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The four stages of cell cycle are:

Cell Cycle Definition: Cell cycle can be defined as the ordered sequence of events that occur in a cell in the preparation for cell division. Cells on the path to cell division process through a series of precisely timed and carefully regulated stages of growth, DNA replication, and cell division producing two genetically identical cells. The cell cycle phases consist of four stages in which the cell grows in mass, prepares for cell division and the under cell division and.  The four stages of cell cycle are:

All these stages come under the interphase stage of the cell cycle which takes place before the mitotic phase.

Interphase can be defined as the period between the ends of one mitotic cell division to the start of the next division. It is the longest part of the cell division. Specifically, it’s the phase between then end of telophase and the beginning of the next prophase. DNA synthesis does not take place throughout the entire interphase. It only occurs in a restricted part of the interphase called the S phase which is a period preceded and followed by two gap periods of interphase (G1 and G2 phase) where DNA synthesis does not take place. The interphase stages are divided into four main stages of the cell cycle. These are discussed below: G1 Phase of Cell Cycle: It is the first phase of the interphase which starts at the end of the previous M phase and occurs till the beginning of DNA synthesis. The G1 phase is also called the growth phase as, during this stage, the biosynthetic activities of the cell is at a high. The cell increases its supply of proteins and the number of cell organelles increase. After these activities are completed, a cell has three options:

The deciding point is called checkpoint or the restriction point and it is regulated G1/S cyclins which causes the transition from the G1 phase to the S phase. G0 Phase of Cell Cycle:   This is the resting phase of the cell cycle and the cells in the G0 phase of the cell cycle are called resting cells. Cells such as neurones leave the cell cycle to enter this phase and they never divide again. The absence of nutrients or growth factors causes cells to enter a resting state. G0 cells generally contain fewer ribosomes and RNA than the corresponding cycling G1 cells. They also synthesise protein less than half the G1rate. When a G0 cell is stimulated to grow by growth factors or by providing nutrients, there is a change in the rate of protein synthesis and it generally goes hand-in-hand with effect on the chromosome cycle. S Phase of Interphase: This the intermediate phase that takes place between the G1 and the G2 phase and is the third stage in the sequence of cell cycle. It is a highly specialised phase of interphase and the word S stands for synthesis. DNA synthesis takes place in this phase. Before a cell can divide, it must produce a new copy of its chromosomes. For making a new copy of the chromosome it needs both the replication of the long DNA molecule in each chromosome and the assembly of a new set of chromosomal proteins onto the DNA to form chromatin or chromatid. By its end, each chromosome has been copied to two complete chromatids which remain joined together at their centromeres until the M phase that soon follows. G2 Phase of Cell Cycle: The period from the end of the S phase until mitosis is called the G2 phase. It is usually the shortest part of interphase. In this phase intensive cellular synthesis occurs. Mitochondria and chloroplasts divide and energy stores increase. Mitotic spindle begins to form. In the interphase, there are two control points such as G1/S and G2/M at which the cell takes a decision on whether to proceed or not to the next step. Two control points are also called checkpoints. (Image will be uploaded soon) Cell cycle diagram M Phase of the Cell Cycle: It is a multiple-step process where duplicated chromosomes are aligned, separated, and move into two identical daughter cells. The first portion of the mitotic phase is called Karyokinesis and the second portion of the mitotic phase, called cytokinesis. Karyokinesis is divided into:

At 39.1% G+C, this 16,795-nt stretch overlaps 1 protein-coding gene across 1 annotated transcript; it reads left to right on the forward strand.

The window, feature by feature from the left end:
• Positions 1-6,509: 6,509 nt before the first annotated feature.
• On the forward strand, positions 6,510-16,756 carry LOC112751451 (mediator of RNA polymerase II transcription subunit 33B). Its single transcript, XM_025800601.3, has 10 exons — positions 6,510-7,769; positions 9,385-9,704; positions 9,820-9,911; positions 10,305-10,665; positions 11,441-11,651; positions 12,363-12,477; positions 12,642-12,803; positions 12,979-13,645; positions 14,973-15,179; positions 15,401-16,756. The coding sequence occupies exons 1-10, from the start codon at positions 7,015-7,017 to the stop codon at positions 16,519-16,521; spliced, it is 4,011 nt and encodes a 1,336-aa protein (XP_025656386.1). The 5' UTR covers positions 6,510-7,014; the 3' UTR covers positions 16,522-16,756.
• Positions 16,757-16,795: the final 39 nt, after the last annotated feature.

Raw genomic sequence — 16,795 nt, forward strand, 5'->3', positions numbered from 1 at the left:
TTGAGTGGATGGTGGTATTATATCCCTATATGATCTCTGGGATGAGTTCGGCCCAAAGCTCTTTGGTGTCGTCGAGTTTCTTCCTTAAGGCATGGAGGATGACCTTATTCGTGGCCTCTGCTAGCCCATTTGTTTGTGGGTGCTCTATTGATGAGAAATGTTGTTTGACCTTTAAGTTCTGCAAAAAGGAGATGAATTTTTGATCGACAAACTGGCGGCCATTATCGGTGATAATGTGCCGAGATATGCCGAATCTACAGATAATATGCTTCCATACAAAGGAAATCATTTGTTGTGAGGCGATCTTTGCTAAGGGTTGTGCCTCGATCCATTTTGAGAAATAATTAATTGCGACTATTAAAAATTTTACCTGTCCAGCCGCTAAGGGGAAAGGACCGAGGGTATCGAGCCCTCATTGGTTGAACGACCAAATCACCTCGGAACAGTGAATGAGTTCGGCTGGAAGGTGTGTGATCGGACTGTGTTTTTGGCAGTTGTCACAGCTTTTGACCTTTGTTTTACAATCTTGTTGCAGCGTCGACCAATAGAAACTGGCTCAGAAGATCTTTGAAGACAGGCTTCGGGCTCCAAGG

(Image will be uploaded soon) Cytokinesis diagram And after that, the eukaryotic cell cycle is initiated again staring with the G1 phase of interphase.

The presence of different regulators at different cell cycles phases can be determined by means of cell fusion in different stages of the cycle. Cell fusion makes a hybrid cell. Hybrid cells are heterokaryons that contain two different nuclei in a common cytoplasm.

The following points explain the significance or the importance of the cell cycle:

The importance of cell division can be explained by the following:

A 19th-century scientist, Walther Flemming was the first scientist to document the details of cellular division.

Cytokinesis Definition: Cytokinesis is the final step of cell division in which the cytoplasm of a mother cell is partitioned into two daughter cells. This process begins with the ingression of the cleavage furrow after sister chromatid segregation and is completed much later when the narrow cytoplasmic bridge connecting the two daughter cells is severed. Successful cytokinesis requires membrane trafficking, coordination of cytoskeletal and cell cycle regulatory pathways.

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